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super() in Python 3


Thanks for your explanation. But I tried your code and it doesn't work
(with Django==1.11.22):

  File "<...>\site-packages\django\test\runner.py", line 600, in run_tests
    suite = self.build_suite(test_labels, extra_tests)
  File "<...>\speedy\core\base\test\models.py", line 35, in build_suite
    return super().build_suite(test_labels=test_labels, *args, **kwargs)
TypeError: build_suite() got multiple values for argument 'test_labels'

uri at speedy.net

On Tue, Jul 16, 2019 at 3:13 PM Rhodri James <rhodri at kynesim.co.uk> wrote:

> Hi there!  A lot of the answers to your questions are at least implied
> in the Fine Manual
> (https://docs.python.org/3/library/functions.html#super), but it's not
> very clear and written more for precision than comprehension.  Here's my
> attempt at explaining :-)
> On 16/07/2019 11:08, ???? wrote:
> > Hi,
> >
> > 1. When we use super() in Python 3, we don't pass it the first argument
> > (self). Why?
> Actually the first argument to super() isn't self, it's the class that
> we want the superclass of.  The *second* argument is self.  In the
> normal course of using super() inside a class method, these arguments
> will almost always be the class itself and the instance the method was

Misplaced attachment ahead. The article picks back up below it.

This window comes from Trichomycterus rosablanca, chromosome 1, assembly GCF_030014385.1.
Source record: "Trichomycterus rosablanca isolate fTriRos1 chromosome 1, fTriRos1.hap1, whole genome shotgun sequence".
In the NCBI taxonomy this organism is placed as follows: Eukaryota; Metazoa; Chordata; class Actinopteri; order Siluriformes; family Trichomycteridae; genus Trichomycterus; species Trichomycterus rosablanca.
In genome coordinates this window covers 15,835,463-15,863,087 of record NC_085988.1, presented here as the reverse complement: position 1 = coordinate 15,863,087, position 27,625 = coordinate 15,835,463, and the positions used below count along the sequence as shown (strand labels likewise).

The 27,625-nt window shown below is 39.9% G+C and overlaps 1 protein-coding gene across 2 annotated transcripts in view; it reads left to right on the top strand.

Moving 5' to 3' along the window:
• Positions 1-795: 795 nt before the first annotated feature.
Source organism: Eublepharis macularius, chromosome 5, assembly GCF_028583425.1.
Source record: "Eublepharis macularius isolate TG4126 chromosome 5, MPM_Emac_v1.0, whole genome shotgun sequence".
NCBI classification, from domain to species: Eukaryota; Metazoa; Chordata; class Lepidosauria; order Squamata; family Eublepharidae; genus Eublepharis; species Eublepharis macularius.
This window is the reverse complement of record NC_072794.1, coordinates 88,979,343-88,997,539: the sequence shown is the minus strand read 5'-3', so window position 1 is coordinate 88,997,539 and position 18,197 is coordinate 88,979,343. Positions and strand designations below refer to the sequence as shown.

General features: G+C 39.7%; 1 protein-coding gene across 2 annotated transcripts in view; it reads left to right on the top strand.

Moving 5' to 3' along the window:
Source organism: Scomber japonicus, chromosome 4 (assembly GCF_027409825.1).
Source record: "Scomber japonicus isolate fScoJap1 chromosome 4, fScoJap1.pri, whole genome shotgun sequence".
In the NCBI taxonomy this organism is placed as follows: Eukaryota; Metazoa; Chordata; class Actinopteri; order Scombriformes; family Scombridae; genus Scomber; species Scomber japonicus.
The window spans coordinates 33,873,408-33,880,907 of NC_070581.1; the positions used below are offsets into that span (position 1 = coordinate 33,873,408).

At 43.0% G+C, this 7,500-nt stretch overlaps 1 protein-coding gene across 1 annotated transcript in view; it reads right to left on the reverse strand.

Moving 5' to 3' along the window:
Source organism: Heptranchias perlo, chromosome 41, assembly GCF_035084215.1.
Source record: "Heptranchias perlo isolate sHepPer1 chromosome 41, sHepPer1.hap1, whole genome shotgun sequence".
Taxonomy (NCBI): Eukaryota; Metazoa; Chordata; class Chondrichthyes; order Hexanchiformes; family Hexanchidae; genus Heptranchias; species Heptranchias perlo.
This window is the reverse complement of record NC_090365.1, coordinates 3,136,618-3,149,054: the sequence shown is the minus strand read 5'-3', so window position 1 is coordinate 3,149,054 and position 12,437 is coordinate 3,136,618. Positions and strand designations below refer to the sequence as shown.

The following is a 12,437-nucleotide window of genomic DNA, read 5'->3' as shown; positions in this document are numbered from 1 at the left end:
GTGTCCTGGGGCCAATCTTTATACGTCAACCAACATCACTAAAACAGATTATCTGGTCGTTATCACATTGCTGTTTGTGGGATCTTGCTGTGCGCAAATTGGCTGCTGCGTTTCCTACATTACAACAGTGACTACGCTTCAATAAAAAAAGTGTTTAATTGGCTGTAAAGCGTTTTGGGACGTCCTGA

> called on.  Since that's almost always the case, the compiler offers us
> a short-cut: omit the "cls" and "self" and the compiler will fill them
> in for us.  That way we don't have to repeat ourselves and risk
> mis-typing something.
> > What happens if the first argument is not self?
> The first argument of what?  I'm not sure what you're getting at here.
> > I think it would make more sense to use something like
> > self.super().__init__(*args, **kwargs) or something like this.
> That would mean either forbidding classes to have a method named "super"
> or accepting that users' classes could completely screw up inheritance
> for their subclasses.
> > 2. I want to override a function called build_suite in an inherited
> class.
> > The function receives an argument "test_labels" which I want to change (I
> > define it if it's not defined), but I don't do anything with the argument
> > "extra_tests". Is it possible to include "extra_tests" in *args, **kwargs
> Yes.
> > and how?
> Don't list it in your parameters :-)
> def build_suite(self, test_labels=None, *args, **kwargs):
>      ...
>      return super().build_suite(test_labels=test_labels, *args, **kwargs)
> > I think maybe they will release another version in the future
> > without "extra_tests", or with additional arguments, and I don't want to
> > have to change my code then.
> With a shim layer like this, your chances of getting away with making no
> changes to your code when an API you use changes are rather small.
> --
> Rhodri James *-* Kynesim Ltd
> --
> https://mail.python.org/mailman/listinfo/python-list